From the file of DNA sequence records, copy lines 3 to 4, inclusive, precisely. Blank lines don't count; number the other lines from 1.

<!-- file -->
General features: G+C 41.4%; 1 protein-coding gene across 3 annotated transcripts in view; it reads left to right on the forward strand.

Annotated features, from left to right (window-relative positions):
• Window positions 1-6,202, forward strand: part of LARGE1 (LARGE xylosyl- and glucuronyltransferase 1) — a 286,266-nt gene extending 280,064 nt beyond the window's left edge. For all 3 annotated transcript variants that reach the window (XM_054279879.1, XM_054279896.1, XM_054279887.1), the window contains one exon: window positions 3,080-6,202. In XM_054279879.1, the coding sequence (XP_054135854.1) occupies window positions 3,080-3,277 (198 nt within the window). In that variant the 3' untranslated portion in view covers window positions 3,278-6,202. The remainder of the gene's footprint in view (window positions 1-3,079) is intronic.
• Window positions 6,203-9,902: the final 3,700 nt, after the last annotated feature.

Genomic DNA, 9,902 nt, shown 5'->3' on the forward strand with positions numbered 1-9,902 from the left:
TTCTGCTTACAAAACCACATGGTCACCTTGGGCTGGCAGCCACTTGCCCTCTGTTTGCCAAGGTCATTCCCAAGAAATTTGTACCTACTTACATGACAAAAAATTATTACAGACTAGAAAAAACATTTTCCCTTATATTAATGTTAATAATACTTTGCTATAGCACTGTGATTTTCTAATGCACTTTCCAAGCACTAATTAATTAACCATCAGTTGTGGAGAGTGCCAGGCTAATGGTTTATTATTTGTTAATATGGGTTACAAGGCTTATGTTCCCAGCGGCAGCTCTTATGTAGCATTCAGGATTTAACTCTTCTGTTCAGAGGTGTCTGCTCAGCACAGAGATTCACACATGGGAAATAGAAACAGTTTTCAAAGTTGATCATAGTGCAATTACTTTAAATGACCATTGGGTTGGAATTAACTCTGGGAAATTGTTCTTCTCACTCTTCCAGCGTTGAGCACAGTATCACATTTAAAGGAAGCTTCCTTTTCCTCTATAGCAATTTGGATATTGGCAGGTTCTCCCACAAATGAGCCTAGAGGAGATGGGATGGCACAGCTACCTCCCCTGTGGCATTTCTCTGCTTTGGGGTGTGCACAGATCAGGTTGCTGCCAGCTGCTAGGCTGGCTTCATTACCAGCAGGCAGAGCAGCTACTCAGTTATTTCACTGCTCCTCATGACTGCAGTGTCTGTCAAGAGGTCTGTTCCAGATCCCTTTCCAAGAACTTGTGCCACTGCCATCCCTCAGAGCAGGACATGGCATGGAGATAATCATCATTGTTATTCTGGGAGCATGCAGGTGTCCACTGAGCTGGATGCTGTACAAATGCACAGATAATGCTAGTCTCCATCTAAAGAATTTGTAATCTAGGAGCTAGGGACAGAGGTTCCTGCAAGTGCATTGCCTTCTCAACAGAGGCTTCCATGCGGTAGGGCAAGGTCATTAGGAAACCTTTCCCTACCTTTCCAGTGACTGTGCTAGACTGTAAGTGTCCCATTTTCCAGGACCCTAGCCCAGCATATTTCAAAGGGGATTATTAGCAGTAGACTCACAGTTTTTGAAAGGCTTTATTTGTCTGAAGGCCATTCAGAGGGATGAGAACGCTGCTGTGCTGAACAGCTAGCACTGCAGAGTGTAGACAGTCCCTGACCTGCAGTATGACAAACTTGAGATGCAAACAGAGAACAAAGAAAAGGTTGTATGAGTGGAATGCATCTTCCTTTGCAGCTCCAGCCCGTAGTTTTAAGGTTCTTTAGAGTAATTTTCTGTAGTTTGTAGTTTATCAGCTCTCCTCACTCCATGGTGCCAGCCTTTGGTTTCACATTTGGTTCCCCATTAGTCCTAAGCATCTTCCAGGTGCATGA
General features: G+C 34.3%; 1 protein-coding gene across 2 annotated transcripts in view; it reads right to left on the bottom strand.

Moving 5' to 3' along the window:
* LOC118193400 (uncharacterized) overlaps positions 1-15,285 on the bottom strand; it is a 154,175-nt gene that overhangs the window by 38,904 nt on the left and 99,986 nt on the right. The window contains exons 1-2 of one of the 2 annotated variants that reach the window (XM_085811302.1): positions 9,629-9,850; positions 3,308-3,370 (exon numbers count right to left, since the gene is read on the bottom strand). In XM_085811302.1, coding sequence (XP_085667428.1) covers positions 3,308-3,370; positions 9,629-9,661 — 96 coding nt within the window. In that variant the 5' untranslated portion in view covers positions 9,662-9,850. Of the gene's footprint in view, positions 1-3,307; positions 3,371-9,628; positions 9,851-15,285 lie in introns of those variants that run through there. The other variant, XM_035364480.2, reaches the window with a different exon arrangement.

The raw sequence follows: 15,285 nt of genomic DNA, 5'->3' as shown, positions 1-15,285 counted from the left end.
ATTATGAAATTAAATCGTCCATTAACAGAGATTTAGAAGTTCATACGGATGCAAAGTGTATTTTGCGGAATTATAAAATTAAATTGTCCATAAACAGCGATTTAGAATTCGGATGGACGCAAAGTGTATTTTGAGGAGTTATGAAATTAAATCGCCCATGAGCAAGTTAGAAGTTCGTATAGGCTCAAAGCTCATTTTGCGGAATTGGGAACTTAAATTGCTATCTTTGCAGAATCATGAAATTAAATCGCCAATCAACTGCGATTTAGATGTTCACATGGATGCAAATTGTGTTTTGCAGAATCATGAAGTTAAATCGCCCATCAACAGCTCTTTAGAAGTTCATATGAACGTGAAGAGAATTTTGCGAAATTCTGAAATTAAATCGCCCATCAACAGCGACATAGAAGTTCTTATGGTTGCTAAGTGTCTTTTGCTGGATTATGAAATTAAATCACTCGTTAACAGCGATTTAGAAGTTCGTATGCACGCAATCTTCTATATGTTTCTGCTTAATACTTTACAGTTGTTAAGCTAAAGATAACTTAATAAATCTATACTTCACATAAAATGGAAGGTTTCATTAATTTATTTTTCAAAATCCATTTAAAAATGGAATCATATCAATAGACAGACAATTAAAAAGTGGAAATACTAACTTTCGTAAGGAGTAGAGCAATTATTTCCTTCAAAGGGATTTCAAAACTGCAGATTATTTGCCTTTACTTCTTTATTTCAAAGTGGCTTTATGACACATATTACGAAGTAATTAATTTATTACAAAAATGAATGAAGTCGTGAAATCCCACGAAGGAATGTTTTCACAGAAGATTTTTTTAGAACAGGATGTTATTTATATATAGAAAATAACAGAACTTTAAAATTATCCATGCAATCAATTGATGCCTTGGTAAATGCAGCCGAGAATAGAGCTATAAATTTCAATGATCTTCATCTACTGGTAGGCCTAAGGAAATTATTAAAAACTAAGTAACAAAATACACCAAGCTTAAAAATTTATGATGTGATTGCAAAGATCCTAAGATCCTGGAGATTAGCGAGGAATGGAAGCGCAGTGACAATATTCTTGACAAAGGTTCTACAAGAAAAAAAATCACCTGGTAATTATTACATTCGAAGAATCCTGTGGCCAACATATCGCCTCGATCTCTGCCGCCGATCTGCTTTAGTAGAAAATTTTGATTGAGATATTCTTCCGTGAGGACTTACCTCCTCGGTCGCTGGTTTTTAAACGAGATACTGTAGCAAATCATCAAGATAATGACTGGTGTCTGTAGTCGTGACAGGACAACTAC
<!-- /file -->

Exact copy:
• Window positions 1-6,202, forward strand: part of LARGE1 (LARGE xylosyl- and glucuronyltransferase 1) — a 286,266-nt gene extending 280,064 nt beyond the window's left edge. For all 3 annotated transcript variants that reach the window (XM_054279879.1, XM_054279896.1, XM_054279887.1), the window contains one exon: window positions 3,080-6,202. In XM_054279879.1, the coding sequence (XP_054135854.1) occupies window positions 3,080-3,277 (198 nt within the window). In that variant the 3' untranslated portion in view covers window positions 3,278-6,202. The remainder of the gene's footprint in view (window positions 1-3,079) is intronic.
• Window positions 6,203-9,902: the final 3,700 nt, after the last annotated feature.